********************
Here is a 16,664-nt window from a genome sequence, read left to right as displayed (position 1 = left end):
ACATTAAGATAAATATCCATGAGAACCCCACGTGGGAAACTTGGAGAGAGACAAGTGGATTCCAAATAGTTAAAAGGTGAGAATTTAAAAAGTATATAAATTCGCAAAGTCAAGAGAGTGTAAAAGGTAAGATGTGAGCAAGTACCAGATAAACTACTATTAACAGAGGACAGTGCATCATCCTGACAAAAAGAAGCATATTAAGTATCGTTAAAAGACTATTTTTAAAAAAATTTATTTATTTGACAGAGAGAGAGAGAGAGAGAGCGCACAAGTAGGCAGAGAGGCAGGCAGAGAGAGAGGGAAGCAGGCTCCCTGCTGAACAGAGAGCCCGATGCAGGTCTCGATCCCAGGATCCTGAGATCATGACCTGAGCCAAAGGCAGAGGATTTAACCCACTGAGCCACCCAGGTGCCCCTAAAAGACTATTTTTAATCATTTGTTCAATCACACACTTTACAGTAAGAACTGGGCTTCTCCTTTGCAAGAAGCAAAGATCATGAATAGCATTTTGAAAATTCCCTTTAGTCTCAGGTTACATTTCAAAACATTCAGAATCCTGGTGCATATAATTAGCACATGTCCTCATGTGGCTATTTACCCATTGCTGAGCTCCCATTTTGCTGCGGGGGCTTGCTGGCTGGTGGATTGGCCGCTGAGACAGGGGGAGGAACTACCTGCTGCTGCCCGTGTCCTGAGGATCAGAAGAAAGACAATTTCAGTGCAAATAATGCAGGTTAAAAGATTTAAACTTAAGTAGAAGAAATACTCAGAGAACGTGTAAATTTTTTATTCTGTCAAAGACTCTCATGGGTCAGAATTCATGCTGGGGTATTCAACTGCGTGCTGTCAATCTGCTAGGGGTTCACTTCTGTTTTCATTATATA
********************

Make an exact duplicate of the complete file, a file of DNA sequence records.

Here is a 16,664-nt window from a genome sequence, read left to right as displayed (position 1 = left end):
ACATTAAGATAAATATCCATGAGAACCCCACGTGGGAAACTTGGAGAGAGACAAGTGGATTCCAAATAGTTAAAAGGTGAGAATTTAAAAAGTATATAAATTCGCAAAGTCAAGAGAGTGTAAAAGGTAAGATGTGAGCAAGTACCAGATAAACTACTATTAACAGAGGACAGTGCATCATCCTGACAAAAAGAAGCATATTAAGTATCGTTAAAAGACTATTTTTAAAAAAATTTATTTATTTGACAGAGAGAGAGAGAGAGAGAGCGCACAAGTAGGCAGAGAGGCAGGCAGAGAGAGAGGGAAGCAGGCTCCCTGCTGAACAGAGAGCCCGATGCAGGTCTCGATCCCAGGATCCTGAGATCATGACCTGAGCCAAAGGCAGAGGATTTAACCCACTGAGCCACCCAGGTGCCCCTAAAAGACTATTTTTAATCATTTGTTCAATCACACACTTTACAGTAAGAACTGGGCTTCTCCTTTGCAAGAAGCAAAGATCATGAATAGCATTTTGAAAATTCCCTTTAGTCTCAGGTTACATTTCAAAACATTCAGAATCCTGGTGCATATAATTAGCACATGTCCTCATGTGGCTATTTACCCATTGCTGAGCTCCCATTTTGCTGCGGGGGCTTGCTGGCTGGTGGATTGGCCGCTGAGACAGGGGGAGGAACTACCTGCTGCTGCCCGTGTCCTGAGGATCAGAAGAAAGACAATTTCAGTGCAAATAATGCAGGTTAAAAGATTTAAACTTAAGTAGAAGAAATACTCAGAGAACGTGTAAATTTTTTATTCTGTCAAAGACTCTCATGGGTCAGAATTCATGCTGGGGTATTCAACTGCGTGCTGTCAATCTGCTAGGGGTTCACTTCTGTTTTCATTATATA